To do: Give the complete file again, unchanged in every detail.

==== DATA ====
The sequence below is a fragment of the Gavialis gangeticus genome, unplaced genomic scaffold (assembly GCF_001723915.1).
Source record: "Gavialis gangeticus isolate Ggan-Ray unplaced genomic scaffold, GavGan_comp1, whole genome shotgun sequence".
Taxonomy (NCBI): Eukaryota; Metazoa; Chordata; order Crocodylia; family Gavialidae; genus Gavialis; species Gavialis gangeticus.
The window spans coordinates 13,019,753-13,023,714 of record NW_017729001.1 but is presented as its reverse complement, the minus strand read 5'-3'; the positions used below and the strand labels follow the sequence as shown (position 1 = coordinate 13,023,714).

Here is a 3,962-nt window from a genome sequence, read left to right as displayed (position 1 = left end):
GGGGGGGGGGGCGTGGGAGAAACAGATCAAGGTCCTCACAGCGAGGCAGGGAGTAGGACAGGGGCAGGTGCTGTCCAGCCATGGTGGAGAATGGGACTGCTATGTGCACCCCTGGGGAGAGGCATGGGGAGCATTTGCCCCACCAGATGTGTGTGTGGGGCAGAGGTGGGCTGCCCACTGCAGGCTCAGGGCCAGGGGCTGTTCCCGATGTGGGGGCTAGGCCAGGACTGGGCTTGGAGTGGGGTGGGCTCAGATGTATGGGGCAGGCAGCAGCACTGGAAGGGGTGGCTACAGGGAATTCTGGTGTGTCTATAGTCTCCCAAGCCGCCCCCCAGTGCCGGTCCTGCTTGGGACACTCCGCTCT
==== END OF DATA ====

The sequence below is a fragment of the Gavialis gangeticus genome, unplaced genomic scaffold (assembly GCF_001723915.1).
Source record: "Gavialis gangeticus isolate Ggan-Ray unplaced genomic scaffold, GavGan_comp1, whole genome shotgun sequence".
Taxonomy (NCBI): Eukaryota; Metazoa; Chordata; order Crocodylia; family Gavialidae; genus Gavialis; species Gavialis gangeticus.
The window spans coordinates 13,019,753-13,023,714 of record NW_017729001.1 but is presented as its reverse complement, the minus strand read 5'-3'; the positions used below and the strand labels follow the sequence as shown (position 1 = coordinate 13,023,714).

Here is a 3,962-nt window from a genome sequence, read left to right as displayed (position 1 = left end):
GGGGGGGGGGGCGTGGGAGAAACAGATCAAGGTCCTCACAGCGAGGCAGGGAGTAGGACAGGGGCAGGTGCTGTCCAGCCATGGTGGAGAATGGGACTGCTATGTGCACCCCTGGGGAGAGGCATGGGGAGCATTTGCCCCACCAGATGTGTGTGTGGGGCAGAGGTGGGCTGCCCACTGCAGGCTCAGGGCCAGGGGCTGTTCCCGATGTGGGGGCTAGGCCAGGACTGGGCTTGGAGTGGGGTGGGCTCAGATGTATGGGGCAGGCAGCAGCACTGGAAGGGGTGGCTACAGGGAATTCTGGTGTGTCTATAGTCTCCCAAGCCGCCCCCCAGTGCCGGTCCTGCTTGGGACACTCCGCTCT